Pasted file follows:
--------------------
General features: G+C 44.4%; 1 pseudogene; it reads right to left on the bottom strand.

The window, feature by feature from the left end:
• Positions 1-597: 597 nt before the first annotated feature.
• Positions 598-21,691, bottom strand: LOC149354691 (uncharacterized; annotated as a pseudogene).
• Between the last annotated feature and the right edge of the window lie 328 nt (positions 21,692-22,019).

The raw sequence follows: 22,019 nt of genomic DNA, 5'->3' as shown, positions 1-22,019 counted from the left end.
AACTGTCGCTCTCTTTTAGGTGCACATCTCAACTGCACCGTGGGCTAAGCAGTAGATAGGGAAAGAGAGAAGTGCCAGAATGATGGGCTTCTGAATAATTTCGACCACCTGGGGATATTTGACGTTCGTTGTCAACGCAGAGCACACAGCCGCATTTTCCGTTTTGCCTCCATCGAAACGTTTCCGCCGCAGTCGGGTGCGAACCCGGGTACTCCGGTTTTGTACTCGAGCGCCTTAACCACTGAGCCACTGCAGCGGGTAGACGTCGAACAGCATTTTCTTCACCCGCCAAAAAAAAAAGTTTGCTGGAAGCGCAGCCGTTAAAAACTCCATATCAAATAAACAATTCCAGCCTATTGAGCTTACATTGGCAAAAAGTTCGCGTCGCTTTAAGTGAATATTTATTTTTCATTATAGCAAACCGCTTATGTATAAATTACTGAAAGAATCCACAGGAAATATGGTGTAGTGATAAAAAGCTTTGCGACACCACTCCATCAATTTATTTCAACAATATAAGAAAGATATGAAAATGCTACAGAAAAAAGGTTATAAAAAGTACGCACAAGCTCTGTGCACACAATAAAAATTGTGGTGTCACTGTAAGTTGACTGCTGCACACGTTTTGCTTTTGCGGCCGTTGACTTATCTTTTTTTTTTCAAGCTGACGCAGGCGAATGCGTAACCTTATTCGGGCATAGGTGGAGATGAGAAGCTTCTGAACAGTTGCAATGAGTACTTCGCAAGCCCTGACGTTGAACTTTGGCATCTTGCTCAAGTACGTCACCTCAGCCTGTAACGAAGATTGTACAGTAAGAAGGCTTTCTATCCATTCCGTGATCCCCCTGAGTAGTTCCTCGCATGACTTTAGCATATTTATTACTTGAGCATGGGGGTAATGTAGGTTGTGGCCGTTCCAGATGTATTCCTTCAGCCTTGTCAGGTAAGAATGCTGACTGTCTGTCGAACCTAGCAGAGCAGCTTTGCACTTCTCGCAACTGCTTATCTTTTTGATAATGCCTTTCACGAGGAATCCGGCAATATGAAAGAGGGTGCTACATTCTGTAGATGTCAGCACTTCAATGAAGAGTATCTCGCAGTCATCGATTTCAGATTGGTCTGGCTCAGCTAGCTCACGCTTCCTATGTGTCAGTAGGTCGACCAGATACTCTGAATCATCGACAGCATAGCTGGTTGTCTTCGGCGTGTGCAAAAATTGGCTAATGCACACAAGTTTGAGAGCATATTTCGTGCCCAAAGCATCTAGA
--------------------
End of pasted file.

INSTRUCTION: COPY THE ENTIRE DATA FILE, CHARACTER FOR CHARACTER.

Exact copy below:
General features: G+C 44.4%; 1 pseudogene; it reads right to left on the bottom strand.

The window, feature by feature from the left end:
• Positions 1-597: 597 nt before the first annotated feature.
• Positions 598-21,691, bottom strand: LOC149354691 (uncharacterized; annotated as a pseudogene).
• Between the last annotated feature and the right edge of the window lie 328 nt (positions 21,692-22,019).

The raw sequence follows: 22,019 nt of genomic DNA, 5'->3' as shown, positions 1-22,019 counted from the left end.
AACTGTCGCTCTCTTTTAGGTGCACATCTCAACTGCACCGTGGGCTAAGCAGTAGATAGGGAAAGAGAGAAGTGCCAGAATGATGGGCTTCTGAATAATTTCGACCACCTGGGGATATTTGACGTTCGTTGTCAACGCAGAGCACACAGCCGCATTTTCCGTTTTGCCTCCATCGAAACGTTTCCGCCGCAGTCGGGTGCGAACCCGGGTACTCCGGTTTTGTACTCGAGCGCCTTAACCACTGAGCCACTGCAGCGGGTAGACGTCGAACAGCATTTTCTTCACCCGCCAAAAAAAAAAGTTTGCTGGAAGCGCAGCCGTTAAAAACTCCATATCAAATAAACAATTCCAGCCTATTGAGCTTACATTGGCAAAAAGTTCGCGTCGCTTTAAGTGAATATTTATTTTTCATTATAGCAAACCGCTTATGTATAAATTACTGAAAGAATCCACAGGAAATATGGTGTAGTGATAAAAAGCTTTGCGACACCACTCCATCAATTTATTTCAACAATATAAGAAAGATATGAAAATGCTACAGAAAAAAGGTTATAAAAAGTACGCACAAGCTCTGTGCACACAATAAAAATTGTGGTGTCACTGTAAGTTGACTGCTGCACACGTTTTGCTTTTGCGGCCGTTGACTTATCTTTTTTTTTTCAAGCTGACGCAGGCGAATGCGTAACCTTATTCGGGCATAGGTGGAGATGAGAAGCTTCTGAACAGTTGCAATGAGTACTTCGCAAGCCCTGACGTTGAACTTTGGCATCTTGCTCAAGTACGTCACCTCAGCCTGTAACGAAGATTGTACAGTAAGAAGGCTTTCTATCCATTCCGTGATCCCCCTGAGTAGTTCCTCGCATGACTTTAGCATATTTATTACTTGAGCATGGGGGTAATGTAGGTTGTGGCCGTTCCAGATGTATTCCTTCAGCCTTGTCAGGTAAGAATGCTGACTGTCTGTCGAACCTAGCAGAGCAGCTTTGCACTTCTCGCAACTGCTTATCTTTTTGATAATGCCTTTCACGAGGAATCCGGCAATATGAAAGAGGGTGCTACATTCTGTAGATGTCAGCACTTCAATGAAGAGTATCTCGCAGTCATCGATTTCAGATTGGTCTGGCTCAGCTAGCTCACGCTTCCTATGTGTCAGTAGGTCGACCAGATACTCTGAATCATCGACAGCATAGCTGGTTGTCTTCGGCGTGTGCAAAAATTGGCTAATGCACACAAGTTTGAGAGCATATTTCGTGCCCAAAGCATCTAGA